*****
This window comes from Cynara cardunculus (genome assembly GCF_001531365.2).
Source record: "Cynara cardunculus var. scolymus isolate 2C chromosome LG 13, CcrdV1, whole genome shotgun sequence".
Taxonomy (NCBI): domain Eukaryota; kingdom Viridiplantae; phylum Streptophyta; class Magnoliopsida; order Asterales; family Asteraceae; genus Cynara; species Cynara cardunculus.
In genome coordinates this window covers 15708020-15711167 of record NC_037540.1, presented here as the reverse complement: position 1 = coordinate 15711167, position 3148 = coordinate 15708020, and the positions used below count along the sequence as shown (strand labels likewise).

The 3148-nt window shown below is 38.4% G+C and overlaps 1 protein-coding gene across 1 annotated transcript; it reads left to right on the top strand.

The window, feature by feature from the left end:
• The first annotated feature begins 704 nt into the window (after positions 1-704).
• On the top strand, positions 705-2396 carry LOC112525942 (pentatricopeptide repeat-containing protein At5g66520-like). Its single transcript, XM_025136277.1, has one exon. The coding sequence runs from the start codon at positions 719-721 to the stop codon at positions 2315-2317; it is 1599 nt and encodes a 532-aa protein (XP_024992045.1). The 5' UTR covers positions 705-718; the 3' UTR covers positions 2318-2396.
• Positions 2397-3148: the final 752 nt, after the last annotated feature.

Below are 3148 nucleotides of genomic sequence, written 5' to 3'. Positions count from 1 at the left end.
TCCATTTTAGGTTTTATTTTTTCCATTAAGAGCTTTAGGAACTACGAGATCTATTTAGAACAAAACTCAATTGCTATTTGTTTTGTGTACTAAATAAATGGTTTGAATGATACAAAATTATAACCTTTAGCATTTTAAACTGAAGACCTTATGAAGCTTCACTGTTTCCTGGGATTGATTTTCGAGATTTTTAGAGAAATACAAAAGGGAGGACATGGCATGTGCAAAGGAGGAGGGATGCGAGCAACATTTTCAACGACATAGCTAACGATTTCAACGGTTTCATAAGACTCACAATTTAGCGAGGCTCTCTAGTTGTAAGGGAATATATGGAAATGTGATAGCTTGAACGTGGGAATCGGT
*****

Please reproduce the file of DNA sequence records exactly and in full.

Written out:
This window comes from Cynara cardunculus (genome assembly GCF_001531365.2).
Source record: "Cynara cardunculus var. scolymus isolate 2C chromosome LG 13, CcrdV1, whole genome shotgun sequence".
Taxonomy (NCBI): domain Eukaryota; kingdom Viridiplantae; phylum Streptophyta; class Magnoliopsida; order Asterales; family Asteraceae; genus Cynara; species Cynara cardunculus.
In genome coordinates this window covers 15708020-15711167 of record NC_037540.1, presented here as the reverse complement: position 1 = coordinate 15711167, position 3148 = coordinate 15708020, and the positions used below count along the sequence as shown (strand labels likewise).

The 3148-nt window shown below is 38.4% G+C and overlaps 1 protein-coding gene across 1 annotated transcript; it reads left to right on the top strand.

The window, feature by feature from the left end:
• The first annotated feature begins 704 nt into the window (after positions 1-704).
• On the top strand, positions 705-2396 carry LOC112525942 (pentatricopeptide repeat-containing protein At5g66520-like). Its single transcript, XM_025136277.1, has one exon. The coding sequence runs from the start codon at positions 719-721 to the stop codon at positions 2315-2317; it is 1599 nt and encodes a 532-aa protein (XP_024992045.1). The 5' UTR covers positions 705-718; the 3' UTR covers positions 2318-2396.
• Positions 2397-3148: the final 752 nt, after the last annotated feature.

Below are 3148 nucleotides of genomic sequence, written 5' to 3'. Positions count from 1 at the left end.
TCCATTTTAGGTTTTATTTTTTCCATTAAGAGCTTTAGGAACTACGAGATCTATTTAGAACAAAACTCAATTGCTATTTGTTTTGTGTACTAAATAAATGGTTTGAATGATACAAAATTATAACCTTTAGCATTTTAAACTGAAGACCTTATGAAGCTTCACTGTTTCCTGGGATTGATTTTCGAGATTTTTAGAGAAATACAAAAGGGAGGACATGGCATGTGCAAAGGAGGAGGGATGCGAGCAACATTTTCAACGACATAGCTAACGATTTCAACGGTTTCATAAGACTCACAATTTAGCGAGGCTCTCTAGTTGTAAGGGAATATATGGAAATGTGATAGCTTGAACGTGGGAATCGGT